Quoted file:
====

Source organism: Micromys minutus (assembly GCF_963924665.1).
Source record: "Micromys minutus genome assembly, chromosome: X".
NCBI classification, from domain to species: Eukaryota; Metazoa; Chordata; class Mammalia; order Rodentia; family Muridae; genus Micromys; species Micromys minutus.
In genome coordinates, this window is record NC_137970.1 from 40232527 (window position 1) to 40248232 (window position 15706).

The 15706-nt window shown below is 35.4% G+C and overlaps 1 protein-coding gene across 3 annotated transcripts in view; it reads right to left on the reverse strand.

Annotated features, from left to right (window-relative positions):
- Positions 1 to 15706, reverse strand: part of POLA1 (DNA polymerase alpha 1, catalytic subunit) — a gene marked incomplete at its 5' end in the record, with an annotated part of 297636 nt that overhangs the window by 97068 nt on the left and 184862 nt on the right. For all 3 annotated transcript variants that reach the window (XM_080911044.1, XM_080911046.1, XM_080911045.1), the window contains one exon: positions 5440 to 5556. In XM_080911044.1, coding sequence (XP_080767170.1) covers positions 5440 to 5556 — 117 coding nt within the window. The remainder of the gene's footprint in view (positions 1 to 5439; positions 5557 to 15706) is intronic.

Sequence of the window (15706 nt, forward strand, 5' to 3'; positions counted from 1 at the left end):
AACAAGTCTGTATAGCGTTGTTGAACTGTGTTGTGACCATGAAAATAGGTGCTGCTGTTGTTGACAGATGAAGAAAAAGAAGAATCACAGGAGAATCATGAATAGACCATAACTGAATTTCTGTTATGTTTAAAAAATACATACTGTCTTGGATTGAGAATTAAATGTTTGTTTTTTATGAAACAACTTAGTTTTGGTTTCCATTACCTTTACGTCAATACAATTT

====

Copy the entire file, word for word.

Source organism: Micromys minutus (assembly GCF_963924665.1).
Source record: "Micromys minutus genome assembly, chromosome: X".
NCBI classification, from domain to species: Eukaryota; Metazoa; Chordata; class Mammalia; order Rodentia; family Muridae; genus Micromys; species Micromys minutus.
In genome coordinates, this window is record NC_137970.1 from 40232527 (window position 1) to 40248232 (window position 15706).

The 15706-nt window shown below is 35.4% G+C and overlaps 1 protein-coding gene across 3 annotated transcripts in view; it reads right to left on the reverse strand.

Annotated features, from left to right (window-relative positions):
- Positions 1 to 15706, reverse strand: part of POLA1 (DNA polymerase alpha 1, catalytic subunit) — a gene marked incomplete at its 5' end in the record, with an annotated part of 297636 nt that overhangs the window by 97068 nt on the left and 184862 nt on the right. For all 3 annotated transcript variants that reach the window (XM_080911044.1, XM_080911046.1, XM_080911045.1), the window contains one exon: positions 5440 to 5556. In XM_080911044.1, coding sequence (XP_080767170.1) covers positions 5440 to 5556 — 117 coding nt within the window. The remainder of the gene's footprint in view (positions 1 to 5439; positions 5557 to 15706) is intronic.

Sequence of the window (15706 nt, forward strand, 5' to 3'; positions counted from 1 at the left end):
AACAAGTCTGTATAGCGTTGTTGAACTGTGTTGTGACCATGAAAATAGGTGCTGCTGTTGTTGACAGATGAAGAAAAAGAAGAATCACAGGAGAATCATGAATAGACCATAACTGAATTTCTGTTATGTTTAAAAAATACATACTGTCTTGGATTGAGAATTAAATGTTTGTTTTTTATGAAACAACTTAGTTTTGGTTTCCATTACCTTTACGTCAATACAATTT